Hundreds of parents and students in Henrico County want to send a loud message to school leaders. The group walked their kids to school day to protest a proposed rezoning change that could affect students next school year.
The controversy is brewing over plans surrounding a brand new school on Pouncey Tract Road, but a new school isn't the issue as much as who might have to attend it. With signs in hand, adults and children together made their stance unquestionable.
"My fourth grader in particular, next year will be his last year, his sixth year at Short Pump Elementary School so sure he doesn't want to go," said parent Yvette Bruns.
She joined other residents in a march from their Wellesley community to Short Pump Elementary Tuesday morning. It's their neighborhood school and people who live near it fear that will change if board members choose a plan that re-routes half of the neighborhood, sending students to the new school four miles away.
"We can walk to school and we've been at this particular school and because there are options on the table keep us at Short Pump Elementary School," Bruns added.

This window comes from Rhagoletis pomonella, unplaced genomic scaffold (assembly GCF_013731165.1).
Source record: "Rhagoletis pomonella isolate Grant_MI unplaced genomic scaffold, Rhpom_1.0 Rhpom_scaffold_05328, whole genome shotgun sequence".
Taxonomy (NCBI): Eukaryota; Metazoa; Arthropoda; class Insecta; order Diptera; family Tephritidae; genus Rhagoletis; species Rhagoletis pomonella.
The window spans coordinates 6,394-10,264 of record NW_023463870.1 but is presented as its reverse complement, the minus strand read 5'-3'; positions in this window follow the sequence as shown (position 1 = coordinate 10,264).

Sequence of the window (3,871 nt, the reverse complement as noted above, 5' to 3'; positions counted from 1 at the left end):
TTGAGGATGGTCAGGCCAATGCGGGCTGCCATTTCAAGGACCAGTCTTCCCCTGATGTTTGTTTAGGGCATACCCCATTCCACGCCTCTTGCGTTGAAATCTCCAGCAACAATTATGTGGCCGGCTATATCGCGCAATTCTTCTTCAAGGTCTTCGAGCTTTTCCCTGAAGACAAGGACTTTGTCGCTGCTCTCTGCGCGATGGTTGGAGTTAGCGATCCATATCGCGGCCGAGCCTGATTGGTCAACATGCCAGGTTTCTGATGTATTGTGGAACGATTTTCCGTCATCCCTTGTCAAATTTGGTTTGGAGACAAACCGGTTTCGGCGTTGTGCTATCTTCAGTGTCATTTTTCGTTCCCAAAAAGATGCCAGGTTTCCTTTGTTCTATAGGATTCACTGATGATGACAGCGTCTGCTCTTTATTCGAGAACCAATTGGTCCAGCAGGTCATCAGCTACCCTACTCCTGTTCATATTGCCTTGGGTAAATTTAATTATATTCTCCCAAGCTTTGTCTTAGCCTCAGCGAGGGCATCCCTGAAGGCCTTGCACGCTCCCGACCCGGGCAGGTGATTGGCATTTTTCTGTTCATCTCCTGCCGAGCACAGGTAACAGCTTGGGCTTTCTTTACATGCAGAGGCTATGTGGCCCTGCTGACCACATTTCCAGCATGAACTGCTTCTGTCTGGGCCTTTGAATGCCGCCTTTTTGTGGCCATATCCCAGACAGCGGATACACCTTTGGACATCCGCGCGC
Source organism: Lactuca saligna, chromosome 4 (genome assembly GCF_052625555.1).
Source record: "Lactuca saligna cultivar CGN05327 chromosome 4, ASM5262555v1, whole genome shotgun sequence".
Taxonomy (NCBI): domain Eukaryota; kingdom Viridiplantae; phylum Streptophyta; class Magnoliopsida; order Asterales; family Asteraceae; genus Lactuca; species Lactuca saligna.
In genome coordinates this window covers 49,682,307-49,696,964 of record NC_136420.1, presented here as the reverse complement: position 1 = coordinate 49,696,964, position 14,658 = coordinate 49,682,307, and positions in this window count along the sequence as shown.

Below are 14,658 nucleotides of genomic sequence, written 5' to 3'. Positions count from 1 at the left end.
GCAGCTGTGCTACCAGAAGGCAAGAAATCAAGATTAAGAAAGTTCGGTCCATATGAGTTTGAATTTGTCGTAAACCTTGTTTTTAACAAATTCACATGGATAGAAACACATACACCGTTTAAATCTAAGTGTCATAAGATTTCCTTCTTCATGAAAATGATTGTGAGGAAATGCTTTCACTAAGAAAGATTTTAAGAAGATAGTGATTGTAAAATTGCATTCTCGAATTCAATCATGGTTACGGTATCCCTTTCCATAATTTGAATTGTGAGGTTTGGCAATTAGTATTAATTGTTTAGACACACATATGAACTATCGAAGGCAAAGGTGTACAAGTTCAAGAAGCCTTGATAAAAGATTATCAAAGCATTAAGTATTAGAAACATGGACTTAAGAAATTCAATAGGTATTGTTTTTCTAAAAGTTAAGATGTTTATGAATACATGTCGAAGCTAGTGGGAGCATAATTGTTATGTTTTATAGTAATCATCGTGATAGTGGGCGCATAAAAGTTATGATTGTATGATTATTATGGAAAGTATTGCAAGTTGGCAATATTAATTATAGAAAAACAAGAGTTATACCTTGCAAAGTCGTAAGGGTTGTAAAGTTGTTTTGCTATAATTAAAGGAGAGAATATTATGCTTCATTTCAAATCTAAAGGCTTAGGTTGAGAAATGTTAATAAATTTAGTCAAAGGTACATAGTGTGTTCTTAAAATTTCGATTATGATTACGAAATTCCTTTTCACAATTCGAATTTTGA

Henrico school officials say rezoning is necessary to alleviate overcrowding and help reduce the number of trailers on campuses but parents plan to speak out at a community input session Wednesday night in opposition.
"Too much disruption really is creating a lot of havoc for families and it breaks neighborhoods a part," said parent Bob Shippee.
It's why they say they won't stop rallying, not before the school board votes on a plan in December. Parents are hoping then their mission will be accomplished.
"We continue to offer opinions on these options, what we see. We give our feedback. Most importantly, we do need to give our feedback," Bruns added.
Because their voice is strengthened by each new parent that joins in this collective outcry.
"I had about 250 friends with me as we walked to school today," Shippee said.
Wellesley isn't the only community waging war against the rezoning proposals. Other communities in Henrico like Wyndham and Grey Oaks have very similar concerns. Eleven schools could be affected by the rezoning. Out of 7,800 elementary students in Henrico, 600 would be transferred to the new school. School officials say it would help alleviate over crowding and trailers on campuses.
School leaders will meet at Hermitage High School at 6 p.m. to get community input.
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